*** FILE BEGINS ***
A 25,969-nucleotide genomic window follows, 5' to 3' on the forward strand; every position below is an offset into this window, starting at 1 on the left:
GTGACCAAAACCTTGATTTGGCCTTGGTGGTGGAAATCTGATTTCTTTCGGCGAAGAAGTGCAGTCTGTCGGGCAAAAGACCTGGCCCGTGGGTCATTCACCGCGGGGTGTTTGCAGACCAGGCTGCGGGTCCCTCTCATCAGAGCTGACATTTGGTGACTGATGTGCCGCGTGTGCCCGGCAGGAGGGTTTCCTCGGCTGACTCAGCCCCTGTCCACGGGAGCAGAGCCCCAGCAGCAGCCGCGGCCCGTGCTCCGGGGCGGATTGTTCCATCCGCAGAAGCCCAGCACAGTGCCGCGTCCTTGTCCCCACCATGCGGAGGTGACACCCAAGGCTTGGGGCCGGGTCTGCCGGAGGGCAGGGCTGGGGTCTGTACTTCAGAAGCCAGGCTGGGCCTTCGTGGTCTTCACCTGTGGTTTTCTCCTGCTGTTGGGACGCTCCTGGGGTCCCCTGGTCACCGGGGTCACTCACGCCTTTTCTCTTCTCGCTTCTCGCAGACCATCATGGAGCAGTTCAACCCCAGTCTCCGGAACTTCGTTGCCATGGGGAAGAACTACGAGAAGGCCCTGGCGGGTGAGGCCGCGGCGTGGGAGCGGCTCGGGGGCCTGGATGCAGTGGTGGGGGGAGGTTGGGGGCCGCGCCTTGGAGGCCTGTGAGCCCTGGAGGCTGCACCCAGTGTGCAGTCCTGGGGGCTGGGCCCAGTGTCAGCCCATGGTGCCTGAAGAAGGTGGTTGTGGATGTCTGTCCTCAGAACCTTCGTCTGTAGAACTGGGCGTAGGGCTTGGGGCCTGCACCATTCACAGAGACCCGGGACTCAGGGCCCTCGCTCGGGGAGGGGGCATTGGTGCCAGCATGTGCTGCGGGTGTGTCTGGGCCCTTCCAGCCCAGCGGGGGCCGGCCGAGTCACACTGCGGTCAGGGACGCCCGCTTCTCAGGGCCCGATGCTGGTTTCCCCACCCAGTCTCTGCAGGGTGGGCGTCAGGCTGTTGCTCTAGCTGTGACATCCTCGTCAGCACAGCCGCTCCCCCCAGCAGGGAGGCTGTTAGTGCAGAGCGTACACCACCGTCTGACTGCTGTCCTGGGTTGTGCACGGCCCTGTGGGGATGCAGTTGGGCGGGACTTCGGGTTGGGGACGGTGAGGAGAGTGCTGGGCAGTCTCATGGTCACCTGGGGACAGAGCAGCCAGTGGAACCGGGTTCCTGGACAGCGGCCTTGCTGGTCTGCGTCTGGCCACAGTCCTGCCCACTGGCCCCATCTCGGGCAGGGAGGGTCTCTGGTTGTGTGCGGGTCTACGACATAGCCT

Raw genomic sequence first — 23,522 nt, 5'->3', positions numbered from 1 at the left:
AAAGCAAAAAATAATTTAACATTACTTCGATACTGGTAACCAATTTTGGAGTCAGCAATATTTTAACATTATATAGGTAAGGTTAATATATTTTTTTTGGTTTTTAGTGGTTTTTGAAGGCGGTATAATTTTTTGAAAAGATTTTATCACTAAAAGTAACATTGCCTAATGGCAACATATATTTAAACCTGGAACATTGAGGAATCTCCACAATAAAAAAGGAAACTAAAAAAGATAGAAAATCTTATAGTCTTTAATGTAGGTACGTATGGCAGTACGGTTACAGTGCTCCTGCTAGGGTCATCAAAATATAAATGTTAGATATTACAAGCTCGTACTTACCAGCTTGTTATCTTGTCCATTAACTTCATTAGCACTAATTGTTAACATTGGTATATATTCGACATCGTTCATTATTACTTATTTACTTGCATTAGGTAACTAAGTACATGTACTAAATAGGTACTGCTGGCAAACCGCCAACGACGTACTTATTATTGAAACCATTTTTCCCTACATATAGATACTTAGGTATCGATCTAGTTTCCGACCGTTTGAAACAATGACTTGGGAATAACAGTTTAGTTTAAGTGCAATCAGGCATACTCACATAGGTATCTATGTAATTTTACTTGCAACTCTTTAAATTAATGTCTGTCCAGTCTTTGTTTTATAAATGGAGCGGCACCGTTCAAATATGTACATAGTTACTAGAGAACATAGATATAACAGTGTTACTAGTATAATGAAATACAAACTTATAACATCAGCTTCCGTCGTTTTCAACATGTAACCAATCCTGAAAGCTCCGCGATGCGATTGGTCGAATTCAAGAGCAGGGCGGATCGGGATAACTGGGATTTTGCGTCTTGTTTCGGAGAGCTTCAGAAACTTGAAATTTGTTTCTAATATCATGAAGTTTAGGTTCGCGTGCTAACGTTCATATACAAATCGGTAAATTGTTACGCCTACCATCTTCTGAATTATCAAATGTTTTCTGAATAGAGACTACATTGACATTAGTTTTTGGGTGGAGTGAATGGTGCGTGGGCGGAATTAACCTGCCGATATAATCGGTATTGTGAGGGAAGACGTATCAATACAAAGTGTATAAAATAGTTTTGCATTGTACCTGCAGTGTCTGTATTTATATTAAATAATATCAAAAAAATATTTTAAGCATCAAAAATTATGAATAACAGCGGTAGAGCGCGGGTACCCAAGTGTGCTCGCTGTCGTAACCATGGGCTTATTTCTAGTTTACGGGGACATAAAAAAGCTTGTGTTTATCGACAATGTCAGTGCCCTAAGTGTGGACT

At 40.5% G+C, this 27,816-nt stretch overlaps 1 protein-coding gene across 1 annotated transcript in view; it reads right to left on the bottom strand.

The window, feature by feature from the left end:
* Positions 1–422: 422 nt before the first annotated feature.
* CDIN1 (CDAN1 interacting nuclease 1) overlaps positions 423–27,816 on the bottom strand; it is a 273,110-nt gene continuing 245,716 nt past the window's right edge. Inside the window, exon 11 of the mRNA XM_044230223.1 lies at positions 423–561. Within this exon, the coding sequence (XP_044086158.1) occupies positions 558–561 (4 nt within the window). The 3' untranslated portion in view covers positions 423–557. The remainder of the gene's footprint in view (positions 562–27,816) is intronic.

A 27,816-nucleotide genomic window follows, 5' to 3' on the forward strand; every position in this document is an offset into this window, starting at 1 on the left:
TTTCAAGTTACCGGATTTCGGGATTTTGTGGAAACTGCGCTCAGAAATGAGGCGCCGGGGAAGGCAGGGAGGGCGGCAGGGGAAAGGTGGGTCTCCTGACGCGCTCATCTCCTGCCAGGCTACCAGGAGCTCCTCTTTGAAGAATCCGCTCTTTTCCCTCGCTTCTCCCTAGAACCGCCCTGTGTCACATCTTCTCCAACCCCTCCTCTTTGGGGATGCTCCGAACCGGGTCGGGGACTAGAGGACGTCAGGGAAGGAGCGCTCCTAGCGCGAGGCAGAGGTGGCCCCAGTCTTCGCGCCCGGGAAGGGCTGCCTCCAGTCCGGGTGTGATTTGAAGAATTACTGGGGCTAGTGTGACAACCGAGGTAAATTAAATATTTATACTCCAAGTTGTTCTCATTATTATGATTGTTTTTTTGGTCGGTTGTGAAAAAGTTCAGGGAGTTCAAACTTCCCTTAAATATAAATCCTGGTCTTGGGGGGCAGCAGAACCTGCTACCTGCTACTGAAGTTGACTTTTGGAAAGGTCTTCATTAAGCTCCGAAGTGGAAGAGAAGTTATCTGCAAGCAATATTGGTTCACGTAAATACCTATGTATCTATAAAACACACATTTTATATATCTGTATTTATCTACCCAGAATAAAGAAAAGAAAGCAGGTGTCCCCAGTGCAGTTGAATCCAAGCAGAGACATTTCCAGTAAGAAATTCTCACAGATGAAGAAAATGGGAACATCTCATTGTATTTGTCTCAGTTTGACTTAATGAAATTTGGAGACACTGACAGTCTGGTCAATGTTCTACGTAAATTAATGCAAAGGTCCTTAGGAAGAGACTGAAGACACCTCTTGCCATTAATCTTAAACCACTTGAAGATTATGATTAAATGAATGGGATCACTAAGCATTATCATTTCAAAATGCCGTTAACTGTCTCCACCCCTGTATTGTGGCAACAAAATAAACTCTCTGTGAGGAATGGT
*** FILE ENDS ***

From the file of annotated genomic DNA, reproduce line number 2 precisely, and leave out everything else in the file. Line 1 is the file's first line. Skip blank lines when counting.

GTGACCAAAACCTTGATTTGGCCTTGGTGGTGGAAATCTGATTTCTTTCGGCGAAGAAGTGCAGTCTGTCGGGCAAAAGACCTGGCCCGTGGGTCATTCACCGCGGGGTGTTTGCAGACCAGGCTGCGGGTCCCTCTCATCAGAGCTGACATTTGGTGACTGATGTGCCGCGTGTGCCCGGCAGGAGGGTTTCCTCGGCTGACTCAGCCCCTGTCCACGGGAGCAGAGCCCCAGCAGCAGCCGCGGCCCGTGCTCCGGGGCGGATTGTTCCATCCGCAGAAGCCCAGCACAGTGCCGCGTCCTTGTCCCCACCATGCGGAGGTGACACCCAAGGCTTGGGGCCGGGTCTGCCGGAGGGCAGGGCTGGGGTCTGTACTTCAGAAGCCAGGCTGGGCCTTCGTGGTCTTCACCTGTGGTTTTCTCCTGCTGTTGGGACGCTCCTGGGGTCCCCTGGTCACCGGGGTCACTCACGCCTTTTCTCTTCTCGCTTCTCGCAGACCATCATGGAGCAGTTCAACCCCAGTCTCCGGAACTTCGTTGCCATGGGGAAGAACTACGAGAAGGCCCTGGCGGGTGAGGCCGCGGCGTGGGAGCGGCTCGGGGGCCTGGATGCAGTGGTGGGGGGAGGTTGGGGGCCGCGCCTTGGAGGCCTGTGAGCCCTGGAGGCTGCACCCAGTGTGCAGTCCTGGGGGCTGGGCCCAGTGTCAGCCCATGGTGCCTGAAGAAGGTGGTTGTGGATGTCTGTCCTCAGAACCTTCGTCTGTAGAACTGGGCGTAGGGCTTGGGGCCTGCACCATTCACAGAGACCCGGGACTCAGGGCCCTCGCTCGGGGAGGGGGCATTGGTGCCAGCATGTGCTGCGGGTGTGTCTGGGCCCTTCCAGCCCAGCGGGGGCCGGCCGAGTCACACTGCGGTCAGGGACGCCCGCTTCTCAGGGCCCGATGCTGGTTTCCCCACCCAGTCTCTGCAGGGTGGGCGTCAGGCTGTTGCTCTAGCTGTGACATCCTCGTCAGCACAGCCGCTCCCCCCAGCAGGGAGGCTGTTAGTGCAGAGCGTACACCACCGTCTGACTGCTGTCCTGGGTTGTGCACGGCCCTGTGGGGATGCAGTTGGGCGGGACTTCGGGTTGGGGACGGTGAGGAGAGTGCTGGGCAGTCTCATGGTCACCTGGGGACAGAGCAGCCAGTGGAACCGGGTTCCTGGACAGCGGCCTTGCTGGTCTGCGTCTGGCCACAGTCCTGCCCACTGGCCCCATCTCGGGCAGGGAGGGTCTCTGGTTGTGTGCGGGTCTACGACATAGCCT